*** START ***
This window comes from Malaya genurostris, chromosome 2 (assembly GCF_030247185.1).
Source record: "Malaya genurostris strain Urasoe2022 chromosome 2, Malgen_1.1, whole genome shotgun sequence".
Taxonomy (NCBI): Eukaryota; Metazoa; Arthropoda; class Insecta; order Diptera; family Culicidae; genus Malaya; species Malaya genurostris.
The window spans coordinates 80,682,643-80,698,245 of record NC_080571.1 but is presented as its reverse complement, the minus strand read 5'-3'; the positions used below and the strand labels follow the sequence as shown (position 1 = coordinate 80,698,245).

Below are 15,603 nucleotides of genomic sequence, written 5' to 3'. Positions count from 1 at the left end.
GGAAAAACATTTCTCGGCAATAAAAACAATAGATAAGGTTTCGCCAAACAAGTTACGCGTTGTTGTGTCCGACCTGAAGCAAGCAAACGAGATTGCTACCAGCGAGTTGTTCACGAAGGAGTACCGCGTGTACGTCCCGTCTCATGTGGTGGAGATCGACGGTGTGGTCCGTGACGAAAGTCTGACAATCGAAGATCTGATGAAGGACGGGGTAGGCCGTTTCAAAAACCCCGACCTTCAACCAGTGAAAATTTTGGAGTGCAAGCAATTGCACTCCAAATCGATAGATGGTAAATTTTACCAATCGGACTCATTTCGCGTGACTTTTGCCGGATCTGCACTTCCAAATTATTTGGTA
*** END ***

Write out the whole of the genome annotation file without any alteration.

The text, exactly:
This window comes from Malaya genurostris, chromosome 2 (assembly GCF_030247185.1).
Source record: "Malaya genurostris strain Urasoe2022 chromosome 2, Malgen_1.1, whole genome shotgun sequence".
Taxonomy (NCBI): Eukaryota; Metazoa; Arthropoda; class Insecta; order Diptera; family Culicidae; genus Malaya; species Malaya genurostris.
The window spans coordinates 80,682,643-80,698,245 of record NC_080571.1 but is presented as its reverse complement, the minus strand read 5'-3'; the positions used below and the strand labels follow the sequence as shown (position 1 = coordinate 80,698,245).

Below are 15,603 nucleotides of genomic sequence, written 5' to 3'. Positions count from 1 at the left end.
GGAAAAACATTTCTCGGCAATAAAAACAATAGATAAGGTTTCGCCAAACAAGTTACGCGTTGTTGTGTCCGACCTGAAGCAAGCAAACGAGATTGCTACCAGCGAGTTGTTCACGAAGGAGTACCGCGTGTACGTCCCGTCTCATGTGGTGGAGATCGACGGTGTGGTCCGTGACGAAAGTCTGACAATCGAAGATCTGATGAAGGACGGGGTAGGCCGTTTCAAAAACCCCGACCTTCAACCAGTGAAAATTTTGGAGTGCAAGCAATTGCACTCCAAATCGATAGATGGTAAATTTTACCAATCGGACTCATTTCGCGTGACTTTTGCCGGATCTGCACTTCCAAATTATTTGGTA